In a normal world, today would have been the first day of the Easter holiday for schools, and the occasion for many families to go on holiday.
But this is no longer a normal world, and this weekend’s forecast of sunny weather has brought the police out in force to stop people from travelling to the coast, to the Ardennes and to the other typical beauty spots in Belgium.
From opposite ends of the country, the governors of Luxembourg and West Flanders provinces issued a joint communique calling on Belgians to stay at home this weekend rather than visit their second home or holiday let. The message reminded the public of the measures in force to prevent the spread of the coronavirus (Covid-19).
“The failure to respect these measures will lead to tough sanctions, in the form of judicial fines ranging from €250 to €4,000,” governors Carl Decaluwé (West Flanders) and Olivier Schmitz (Luxembourg) warned.
The six police zones in Brussels are also on high alert, ready to hand out fines for anyone breaking the rules. And while the clear guidelines asked for by police have still to be agreed, the basic principle remains unchanged: stay at home as far as possible, except to go outside for essential visits and for exercise. And while outside, observe the rules on social distancing.
The point about exercise is likely to be the one that involves the most differences of appreciation. What is a reasonable distance if running or cycling? Even government ministers cannot agree. The matter will be left to the discretion of police officers, with inevitable disputes to come later.
Already, the Comité P, the standing committee which oversees the police force, has received 27 official complaints regarding police behaviour in enforcing the measures of the lockdown. The complaints come mainly from people who have been issued a fine which they consider unfair.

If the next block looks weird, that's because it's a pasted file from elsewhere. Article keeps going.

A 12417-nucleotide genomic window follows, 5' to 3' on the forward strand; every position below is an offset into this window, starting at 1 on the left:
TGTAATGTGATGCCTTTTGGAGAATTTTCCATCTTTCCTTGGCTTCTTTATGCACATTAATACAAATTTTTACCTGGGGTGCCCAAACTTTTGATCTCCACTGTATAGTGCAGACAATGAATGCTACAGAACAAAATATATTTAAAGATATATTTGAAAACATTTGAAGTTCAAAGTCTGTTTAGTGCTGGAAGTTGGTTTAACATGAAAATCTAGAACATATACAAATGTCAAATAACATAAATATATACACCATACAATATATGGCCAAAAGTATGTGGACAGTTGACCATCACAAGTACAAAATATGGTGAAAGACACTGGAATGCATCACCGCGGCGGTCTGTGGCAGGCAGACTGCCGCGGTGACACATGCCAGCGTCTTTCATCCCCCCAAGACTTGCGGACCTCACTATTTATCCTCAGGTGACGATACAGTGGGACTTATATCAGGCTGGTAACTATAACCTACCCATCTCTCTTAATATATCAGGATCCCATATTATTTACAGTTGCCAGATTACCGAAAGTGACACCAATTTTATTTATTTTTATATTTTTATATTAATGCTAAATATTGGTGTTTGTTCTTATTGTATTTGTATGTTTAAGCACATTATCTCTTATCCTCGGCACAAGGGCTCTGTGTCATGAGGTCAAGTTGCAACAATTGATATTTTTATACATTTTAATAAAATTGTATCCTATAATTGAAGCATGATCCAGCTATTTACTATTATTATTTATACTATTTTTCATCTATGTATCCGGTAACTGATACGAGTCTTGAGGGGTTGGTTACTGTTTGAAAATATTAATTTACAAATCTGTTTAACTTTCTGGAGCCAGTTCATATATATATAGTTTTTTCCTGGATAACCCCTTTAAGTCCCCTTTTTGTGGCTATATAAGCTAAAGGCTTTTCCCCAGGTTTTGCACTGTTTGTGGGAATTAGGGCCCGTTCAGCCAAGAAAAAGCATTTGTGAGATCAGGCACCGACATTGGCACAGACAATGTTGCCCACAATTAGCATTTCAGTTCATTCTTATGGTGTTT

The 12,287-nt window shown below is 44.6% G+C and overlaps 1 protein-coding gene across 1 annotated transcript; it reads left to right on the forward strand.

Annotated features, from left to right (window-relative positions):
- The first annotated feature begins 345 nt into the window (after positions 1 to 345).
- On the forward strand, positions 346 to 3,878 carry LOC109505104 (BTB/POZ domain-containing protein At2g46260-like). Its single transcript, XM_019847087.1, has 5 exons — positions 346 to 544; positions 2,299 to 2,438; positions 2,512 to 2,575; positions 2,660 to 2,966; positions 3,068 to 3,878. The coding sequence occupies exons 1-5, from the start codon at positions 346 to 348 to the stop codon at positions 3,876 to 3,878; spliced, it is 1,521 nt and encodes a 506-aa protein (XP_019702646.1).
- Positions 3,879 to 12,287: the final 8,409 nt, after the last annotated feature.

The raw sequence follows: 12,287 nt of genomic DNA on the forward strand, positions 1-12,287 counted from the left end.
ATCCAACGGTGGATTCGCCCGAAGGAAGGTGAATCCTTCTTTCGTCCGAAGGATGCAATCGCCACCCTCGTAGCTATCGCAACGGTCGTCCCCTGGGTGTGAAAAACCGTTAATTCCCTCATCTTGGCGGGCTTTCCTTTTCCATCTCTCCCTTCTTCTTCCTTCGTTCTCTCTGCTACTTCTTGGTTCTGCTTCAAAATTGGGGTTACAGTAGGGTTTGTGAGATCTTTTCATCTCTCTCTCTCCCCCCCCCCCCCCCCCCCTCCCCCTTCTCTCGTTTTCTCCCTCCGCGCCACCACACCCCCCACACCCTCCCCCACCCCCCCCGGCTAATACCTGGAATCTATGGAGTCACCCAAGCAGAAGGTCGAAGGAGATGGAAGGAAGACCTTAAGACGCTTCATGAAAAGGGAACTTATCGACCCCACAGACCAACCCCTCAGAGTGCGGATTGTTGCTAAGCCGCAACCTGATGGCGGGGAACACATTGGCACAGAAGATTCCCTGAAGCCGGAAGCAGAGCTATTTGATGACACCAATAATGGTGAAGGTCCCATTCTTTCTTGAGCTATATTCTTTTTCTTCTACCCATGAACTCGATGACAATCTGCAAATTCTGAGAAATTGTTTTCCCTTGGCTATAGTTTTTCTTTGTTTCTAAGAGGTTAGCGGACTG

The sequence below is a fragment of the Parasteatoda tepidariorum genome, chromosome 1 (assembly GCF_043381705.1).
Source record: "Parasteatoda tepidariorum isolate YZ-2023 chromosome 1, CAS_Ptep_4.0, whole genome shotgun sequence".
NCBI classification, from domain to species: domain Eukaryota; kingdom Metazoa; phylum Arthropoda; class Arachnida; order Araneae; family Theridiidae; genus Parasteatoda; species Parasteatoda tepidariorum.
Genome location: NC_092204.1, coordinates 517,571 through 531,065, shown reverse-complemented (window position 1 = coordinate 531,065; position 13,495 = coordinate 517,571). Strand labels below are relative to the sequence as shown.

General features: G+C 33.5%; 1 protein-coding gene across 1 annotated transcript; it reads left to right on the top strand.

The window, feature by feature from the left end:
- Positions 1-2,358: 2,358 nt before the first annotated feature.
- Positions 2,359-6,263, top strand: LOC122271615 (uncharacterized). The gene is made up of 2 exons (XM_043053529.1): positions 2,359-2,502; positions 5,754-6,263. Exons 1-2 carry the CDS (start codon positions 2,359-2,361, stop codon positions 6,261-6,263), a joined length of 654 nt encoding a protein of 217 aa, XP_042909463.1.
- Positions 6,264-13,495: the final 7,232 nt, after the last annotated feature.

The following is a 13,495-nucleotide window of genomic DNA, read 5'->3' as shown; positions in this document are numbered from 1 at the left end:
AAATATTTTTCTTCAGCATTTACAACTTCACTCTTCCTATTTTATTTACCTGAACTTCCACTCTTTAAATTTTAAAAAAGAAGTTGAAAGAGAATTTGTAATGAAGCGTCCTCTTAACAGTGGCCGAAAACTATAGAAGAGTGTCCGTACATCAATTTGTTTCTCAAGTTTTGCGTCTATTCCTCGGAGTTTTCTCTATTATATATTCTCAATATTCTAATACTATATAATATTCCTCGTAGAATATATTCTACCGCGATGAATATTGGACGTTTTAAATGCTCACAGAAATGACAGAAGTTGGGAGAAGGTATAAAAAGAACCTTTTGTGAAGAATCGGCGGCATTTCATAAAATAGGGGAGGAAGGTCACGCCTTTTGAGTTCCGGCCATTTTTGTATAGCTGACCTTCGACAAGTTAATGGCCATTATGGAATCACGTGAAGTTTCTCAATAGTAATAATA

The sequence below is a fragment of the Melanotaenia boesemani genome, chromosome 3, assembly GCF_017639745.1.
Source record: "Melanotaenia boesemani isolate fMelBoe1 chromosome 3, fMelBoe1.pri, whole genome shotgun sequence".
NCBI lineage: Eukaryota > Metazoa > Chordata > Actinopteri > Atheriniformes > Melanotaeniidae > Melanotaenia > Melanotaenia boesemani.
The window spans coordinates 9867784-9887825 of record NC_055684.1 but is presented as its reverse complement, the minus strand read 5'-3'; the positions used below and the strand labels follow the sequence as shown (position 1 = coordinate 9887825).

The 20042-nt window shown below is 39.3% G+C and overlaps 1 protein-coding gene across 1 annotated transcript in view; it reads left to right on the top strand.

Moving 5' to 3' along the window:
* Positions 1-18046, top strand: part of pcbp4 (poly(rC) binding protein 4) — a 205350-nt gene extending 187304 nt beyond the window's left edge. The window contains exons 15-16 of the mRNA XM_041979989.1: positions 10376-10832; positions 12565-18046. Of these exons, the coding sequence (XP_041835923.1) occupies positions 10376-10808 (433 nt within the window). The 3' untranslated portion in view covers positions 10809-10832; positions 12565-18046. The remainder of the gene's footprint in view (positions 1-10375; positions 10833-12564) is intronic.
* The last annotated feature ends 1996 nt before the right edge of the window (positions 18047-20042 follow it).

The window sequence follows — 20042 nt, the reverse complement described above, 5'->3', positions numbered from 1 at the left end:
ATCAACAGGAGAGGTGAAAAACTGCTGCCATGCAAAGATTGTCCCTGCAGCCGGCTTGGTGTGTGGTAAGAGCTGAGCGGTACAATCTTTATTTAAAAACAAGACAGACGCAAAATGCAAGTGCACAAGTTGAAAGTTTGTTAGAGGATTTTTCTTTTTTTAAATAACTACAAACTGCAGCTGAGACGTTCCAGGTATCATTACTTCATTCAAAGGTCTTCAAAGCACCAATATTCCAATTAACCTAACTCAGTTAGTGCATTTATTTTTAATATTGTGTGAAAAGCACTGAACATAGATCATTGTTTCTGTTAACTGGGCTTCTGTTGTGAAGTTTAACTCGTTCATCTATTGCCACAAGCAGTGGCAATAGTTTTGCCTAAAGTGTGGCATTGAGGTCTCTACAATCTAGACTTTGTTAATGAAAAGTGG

So strong is the attraction of a weekend at the coast that many owners of second properties by the sea have made official requests to have their second home declared their official residence, to allow them to go there legally.
The communal authorities have warned, however, that the approach is unlikely to be successful. Police at the coast simply have no time to spend dealing with requests, and the chance is slim that requests for a change of residence will be approved.
“But I understand the point of view of people,” admitted Daphné Dumery, mayor of Blankenberge.
“Our services can’t keep up with the flood of applications,” said a spokesperson for the commune of Knokke-Heist, which has received about 100 requests in the past three weeks.
Ostend’s police commissioner Frank Van Reunbroeck explained to De Tijd why the police are particularly vigilant.
“If everyone was to come to their second home, the mayors would see their populations suddenly double. That means not only a potential strain on the hospitals in the event of a sudden outbreak of the virus, it also makes it difficult for the police to make plans. Now, every zone knows how many people there are, and how they can manage the observance of the corona measures.”
Nevertheless, no matter how strict the police set out to be, there are always those who come with an excuse, another police chief explained.
“We get requests to make an exception: from people who say they have to feed their goldfish, or that they’ve left the heating on. The answer is always no.”